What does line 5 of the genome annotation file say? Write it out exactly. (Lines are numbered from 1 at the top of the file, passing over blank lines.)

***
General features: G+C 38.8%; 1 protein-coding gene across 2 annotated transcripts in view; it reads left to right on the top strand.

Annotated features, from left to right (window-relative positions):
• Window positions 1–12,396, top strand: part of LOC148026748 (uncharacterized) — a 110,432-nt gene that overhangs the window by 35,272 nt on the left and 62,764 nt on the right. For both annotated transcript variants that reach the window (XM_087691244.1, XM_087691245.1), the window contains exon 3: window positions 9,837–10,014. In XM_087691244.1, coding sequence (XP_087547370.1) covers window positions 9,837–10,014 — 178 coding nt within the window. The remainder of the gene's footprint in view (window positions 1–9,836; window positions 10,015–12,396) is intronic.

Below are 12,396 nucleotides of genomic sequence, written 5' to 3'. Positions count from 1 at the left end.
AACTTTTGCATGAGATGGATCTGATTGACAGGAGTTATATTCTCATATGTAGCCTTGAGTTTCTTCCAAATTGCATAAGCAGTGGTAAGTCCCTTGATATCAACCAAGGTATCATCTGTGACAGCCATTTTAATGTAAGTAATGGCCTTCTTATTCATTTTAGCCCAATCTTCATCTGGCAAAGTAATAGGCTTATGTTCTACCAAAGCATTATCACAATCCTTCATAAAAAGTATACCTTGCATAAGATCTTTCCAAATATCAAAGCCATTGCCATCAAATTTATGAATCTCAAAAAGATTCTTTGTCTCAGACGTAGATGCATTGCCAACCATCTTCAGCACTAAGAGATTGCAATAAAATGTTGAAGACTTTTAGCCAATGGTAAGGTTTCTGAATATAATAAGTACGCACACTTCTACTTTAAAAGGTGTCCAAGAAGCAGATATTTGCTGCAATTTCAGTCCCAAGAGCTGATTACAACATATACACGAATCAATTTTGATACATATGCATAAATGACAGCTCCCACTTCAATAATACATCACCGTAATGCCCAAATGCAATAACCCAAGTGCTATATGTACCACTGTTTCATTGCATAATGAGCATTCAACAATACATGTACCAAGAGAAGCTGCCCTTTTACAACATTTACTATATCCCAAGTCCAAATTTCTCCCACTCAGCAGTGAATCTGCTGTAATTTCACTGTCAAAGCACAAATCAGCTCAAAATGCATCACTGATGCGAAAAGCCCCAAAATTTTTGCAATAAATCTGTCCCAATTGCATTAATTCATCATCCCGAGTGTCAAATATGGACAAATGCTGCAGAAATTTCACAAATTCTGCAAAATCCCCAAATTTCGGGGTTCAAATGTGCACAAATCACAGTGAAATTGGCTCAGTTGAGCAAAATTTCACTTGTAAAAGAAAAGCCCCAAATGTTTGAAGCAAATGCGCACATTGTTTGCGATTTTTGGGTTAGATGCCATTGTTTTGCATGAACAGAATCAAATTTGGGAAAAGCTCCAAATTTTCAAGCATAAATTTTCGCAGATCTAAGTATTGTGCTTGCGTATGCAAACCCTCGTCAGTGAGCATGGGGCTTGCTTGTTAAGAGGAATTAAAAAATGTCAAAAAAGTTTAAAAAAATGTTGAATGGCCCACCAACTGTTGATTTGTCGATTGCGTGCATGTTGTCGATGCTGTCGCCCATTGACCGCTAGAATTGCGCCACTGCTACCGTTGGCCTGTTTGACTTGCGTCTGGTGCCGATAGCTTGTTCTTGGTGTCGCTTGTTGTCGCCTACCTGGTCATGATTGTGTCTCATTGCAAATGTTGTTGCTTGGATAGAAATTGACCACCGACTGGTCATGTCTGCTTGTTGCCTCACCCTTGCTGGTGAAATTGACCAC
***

AACTTTTGCATGAGATGGATCTGATTGACAGGAGTTATATTCTCATATGTAGCCTTGAGTTTCTTCCAAATTGCATAAGCAGTGGTAAGTCCCTTGATATCAACCAAGGTATCATCTGTGACAGCCATTTTAATGTAAGTAATGGCCTTCTTATTCATTTTAGCCCAATCTTCATCTGGCAAAGTAATAGGCTTATGTTCTACCAAAGCATTATCACAATCCTTCATAAAAAGTATACCTTGCATAAGATCTTTCCAAATATCAAAGCCATTGCCATCAAATTTATGAATCTCAAAAAGATTCTTTGTCTCAGACGTAGATGCATTGCCAACCATCTTCAGCACTAAGAGATTGCAATAAAATGTTGAAGACTTTTAGCCAATGGTAAGGTTTCTGAATATAATAAGTACGCACACTTCTACTTTAAAAGGTGTCCAAGAAGCAGATATTTGCTGCAATTTCAGTCCCAAGAGCTGATTACAACATATACACGAATCAATTTTGATACATATGCATAAATGACAGCTCCCACTTCAATAATACATCACCGTAATGCCCAAATGCAATAACCCAAGTGCTATATGTACCACTGTTTCATTGCATAATGAGCATTCAACAATACATGTACCAAGAGAAGCTGCCCTTTTACAACATTTACTATATCCCAAGTCCAAATTTCTCCCACTCAGCAGTGAATCTGCTGTAATTTCACTGTCAAAGCACAAATCAGCTCAAAATGCATCACTGATGCGAAAAGCCCCAAAATTTTTGCAATAAATCTGTCCCAATTGCATTAATTCATCATCCCGAGTGTCAAATATGGACAAATGCTGCAGAAATTTCACAAATTCTGCAAAATCCCCAAATTTCGGGGTTCAAATGTGCACAAATCACAGTGAAATTGGCTCAGTTGAGCAAAATTTCACTTGTAAAAGAAAAGCCCCAAATGTTTGAAGCAAATGCGCACATTGTTTGCGATTTTTGGGTTAGATGCCATTGTTTTGCATGAACAGAATCAAATTTGGGAAAAGCTCCAAATTTTCAAGCATAAATTTTCGCAGATCTAAGTATTGTGCTTGCGTATGCAAACCCTCGTCAGTGAGCATGGGGCTTGCTTGTTAAGAGGAATTAAAAAATGTCAAAAAAGTTTAAAAAAATGTTGAATGGCCCACCAACTGTTGATTTGTCGATTGCGTGCATGTTGTCGATGCTGTCGCCCATTGACCGCTAGAATTGCGCCACTGCTACCGTTGGCCTGTTTGACTTGCGTCTGGTGCCGATAGCTTGTTCTTGGTGTCGCTTGTTGTCGCCTACCTGGTCATGATTGTGTCTCATTGCAAATGTTGTTGCTTGGATAGAAATTGACCACCGACTGGTCATGTCTGCTTGTTGCCTCACCCTTGCTGGTGAAATTGACCAC